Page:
June 8, 2021
No doubt if someone who lived in the 1870’s were alive today, they would be in awe of the instantaneous nature of an email or a text message. People then had equivalent forms of communication but without it being instant. A letter was very much like email, used to expound on longer subjects. It was the postcard, however, which served the purpose of a quick communication and, literally, cost only a penny to send; the text message of its day.
It was on June 8, 1872 when the US Congress endorsed the penny postcard. What this meant is that the US postal service began printing blank postcards with the postage paid… all for a penny.
The idea originated in Prussia, but was initially met with skepticism. From the Infallible Wikipedia:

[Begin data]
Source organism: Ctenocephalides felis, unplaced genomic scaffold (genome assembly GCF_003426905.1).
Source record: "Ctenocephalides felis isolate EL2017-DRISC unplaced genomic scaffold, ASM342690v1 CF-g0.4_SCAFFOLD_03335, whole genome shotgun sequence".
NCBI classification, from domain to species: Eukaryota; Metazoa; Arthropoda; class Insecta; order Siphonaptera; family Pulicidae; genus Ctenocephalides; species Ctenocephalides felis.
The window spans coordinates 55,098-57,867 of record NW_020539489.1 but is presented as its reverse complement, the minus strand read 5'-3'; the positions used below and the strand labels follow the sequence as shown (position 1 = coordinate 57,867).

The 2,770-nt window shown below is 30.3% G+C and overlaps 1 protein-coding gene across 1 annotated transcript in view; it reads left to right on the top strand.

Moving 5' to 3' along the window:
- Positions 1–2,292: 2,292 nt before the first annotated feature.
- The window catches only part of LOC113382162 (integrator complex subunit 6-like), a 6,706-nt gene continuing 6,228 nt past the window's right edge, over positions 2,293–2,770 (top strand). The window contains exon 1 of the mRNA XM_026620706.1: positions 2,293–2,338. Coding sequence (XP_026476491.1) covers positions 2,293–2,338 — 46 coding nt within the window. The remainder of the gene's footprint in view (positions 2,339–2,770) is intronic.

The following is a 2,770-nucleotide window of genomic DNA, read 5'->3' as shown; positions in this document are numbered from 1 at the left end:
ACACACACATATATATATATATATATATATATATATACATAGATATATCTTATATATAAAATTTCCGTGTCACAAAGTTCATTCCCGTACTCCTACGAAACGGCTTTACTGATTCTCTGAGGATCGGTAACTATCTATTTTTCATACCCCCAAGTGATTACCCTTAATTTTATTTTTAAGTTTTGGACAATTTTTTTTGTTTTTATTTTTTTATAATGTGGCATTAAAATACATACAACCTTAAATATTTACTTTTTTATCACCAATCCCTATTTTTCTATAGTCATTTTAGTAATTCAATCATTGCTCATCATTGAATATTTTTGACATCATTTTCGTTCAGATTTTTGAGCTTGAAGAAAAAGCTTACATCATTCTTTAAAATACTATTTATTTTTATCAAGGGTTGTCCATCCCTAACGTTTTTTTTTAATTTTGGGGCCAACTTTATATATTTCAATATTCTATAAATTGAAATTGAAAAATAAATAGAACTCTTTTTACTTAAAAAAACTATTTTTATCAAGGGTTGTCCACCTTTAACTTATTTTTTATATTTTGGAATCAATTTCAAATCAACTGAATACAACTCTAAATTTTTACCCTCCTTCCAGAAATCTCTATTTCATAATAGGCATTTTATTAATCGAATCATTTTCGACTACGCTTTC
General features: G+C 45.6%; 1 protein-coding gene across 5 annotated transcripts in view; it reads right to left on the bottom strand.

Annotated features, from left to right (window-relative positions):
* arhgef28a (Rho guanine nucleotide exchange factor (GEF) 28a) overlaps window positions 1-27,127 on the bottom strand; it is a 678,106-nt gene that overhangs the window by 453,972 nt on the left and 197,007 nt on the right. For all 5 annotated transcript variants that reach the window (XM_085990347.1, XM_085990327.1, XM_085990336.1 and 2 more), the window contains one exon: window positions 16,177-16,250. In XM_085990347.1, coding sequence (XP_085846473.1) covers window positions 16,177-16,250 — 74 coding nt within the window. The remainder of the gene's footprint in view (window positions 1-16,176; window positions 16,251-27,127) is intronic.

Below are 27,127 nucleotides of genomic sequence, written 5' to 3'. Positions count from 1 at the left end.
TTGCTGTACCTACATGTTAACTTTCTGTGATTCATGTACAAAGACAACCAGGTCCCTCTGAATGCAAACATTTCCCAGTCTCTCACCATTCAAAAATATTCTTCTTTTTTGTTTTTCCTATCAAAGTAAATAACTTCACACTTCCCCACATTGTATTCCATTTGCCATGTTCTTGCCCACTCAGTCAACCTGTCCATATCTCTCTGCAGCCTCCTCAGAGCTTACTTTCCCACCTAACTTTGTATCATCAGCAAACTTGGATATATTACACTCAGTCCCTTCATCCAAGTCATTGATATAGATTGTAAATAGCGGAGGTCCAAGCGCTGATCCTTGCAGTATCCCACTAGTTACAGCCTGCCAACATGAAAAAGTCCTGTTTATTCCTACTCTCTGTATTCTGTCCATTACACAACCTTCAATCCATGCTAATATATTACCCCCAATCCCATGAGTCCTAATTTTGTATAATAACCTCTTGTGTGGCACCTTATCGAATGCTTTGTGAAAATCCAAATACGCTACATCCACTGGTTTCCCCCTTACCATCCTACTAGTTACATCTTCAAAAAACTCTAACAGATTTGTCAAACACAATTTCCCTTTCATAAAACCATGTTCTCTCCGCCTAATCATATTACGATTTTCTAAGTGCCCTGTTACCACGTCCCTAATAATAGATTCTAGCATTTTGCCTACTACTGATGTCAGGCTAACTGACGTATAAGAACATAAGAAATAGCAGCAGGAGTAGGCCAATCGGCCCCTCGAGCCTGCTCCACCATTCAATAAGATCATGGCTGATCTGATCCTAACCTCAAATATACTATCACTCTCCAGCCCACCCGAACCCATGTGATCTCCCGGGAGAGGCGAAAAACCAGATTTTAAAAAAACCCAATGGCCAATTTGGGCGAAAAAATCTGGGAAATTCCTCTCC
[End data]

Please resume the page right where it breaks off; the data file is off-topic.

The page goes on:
“A Prussian postal official, Dr. Heinrich von Stephan, first proposed an ‘open post-sheet’ made of stiff paper in 1865. He proposed that one side would be reserved for a recipient address, and the other for a brief message. His proposal was denied on grounds of being too radical and officials did not believe anyone would willingly give up their privacy. In October 1869, the post office of Austria-Hungary accepted a similar proposal (also without images), and 3 million cards were mailed within the first 3 months. With the outbreak of the Franco-Prussian War in July 1870, the government of the North German Confederation decided to take the advice of Austrian Dr. Emanuel Herrmann and issued postals for soldiers to inexpensively send home from the field.”